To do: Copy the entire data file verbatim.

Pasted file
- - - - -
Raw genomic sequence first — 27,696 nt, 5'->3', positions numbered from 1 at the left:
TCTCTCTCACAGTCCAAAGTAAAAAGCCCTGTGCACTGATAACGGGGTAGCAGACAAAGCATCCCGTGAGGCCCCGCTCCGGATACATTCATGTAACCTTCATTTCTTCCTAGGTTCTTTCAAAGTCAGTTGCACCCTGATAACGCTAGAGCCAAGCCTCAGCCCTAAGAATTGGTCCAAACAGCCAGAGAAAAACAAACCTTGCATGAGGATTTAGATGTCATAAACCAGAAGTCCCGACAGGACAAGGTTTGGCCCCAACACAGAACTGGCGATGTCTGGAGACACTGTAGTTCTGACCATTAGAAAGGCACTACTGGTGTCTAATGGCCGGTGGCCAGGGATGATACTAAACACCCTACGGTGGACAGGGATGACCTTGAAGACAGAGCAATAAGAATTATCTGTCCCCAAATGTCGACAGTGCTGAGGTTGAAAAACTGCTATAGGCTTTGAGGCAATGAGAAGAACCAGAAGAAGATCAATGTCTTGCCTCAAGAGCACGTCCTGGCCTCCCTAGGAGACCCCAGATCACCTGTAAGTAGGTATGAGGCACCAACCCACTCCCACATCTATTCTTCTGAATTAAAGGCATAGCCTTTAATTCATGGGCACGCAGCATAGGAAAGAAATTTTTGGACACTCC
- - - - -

Raw genomic sequence first — 27,696 nt, 5'->3', positions numbered from 1 at the left:
TCTCTCTCACAGTCCAAAGTAAAAAGCCCTGTGCACTGATAACGGGGTAGCAGACAAAGCATCCCGTGAGGCCCCGCTCCGGATACATTCATGTAACCTTCATTTCTTCCTAGGTTCTTTCAAAGTCAGTTGCACCCTGATAACGCTAGAGCCAAGCCTCAGCCCTAAGAATTGGTCCAAACAGCCAGAGAAAAACAAACCTTGCATGAGGATTTAGATGTCATAAACCAGAAGTCCCGACAGGACAAGGTTTGGCCCCAACACAGAACTGGCGATGTCTGGAGACACTGTAGTTCTGACCATTAGAAAGGCACTACTGGTGTCTAATGGCCGGTGGCCAGGGATGATACTAAACACCCTACGGTGGACAGGGATGACCTTGAAGACAGAGCAATAAGAATTATCTGTCCCCAAATGTCGACAGTGCTGAGGTTGAAAAACTGCTATAGGCTTTGAGGCAATGAGAAGAACCAGAAGAAGATCAATGTCTTGCCTCAAGAGCACGTCCTGGCCTCCCTAGGAGACCCCAGATCACCTGTAAGTAGGTATGAGGCACCAACCCACTCCCACATCTATTCTTCTGAATTAAAGGCATAGCCTTTAATTCATGGGCACGCAGCATAGGAAAGAAATTTTTGGACACTCC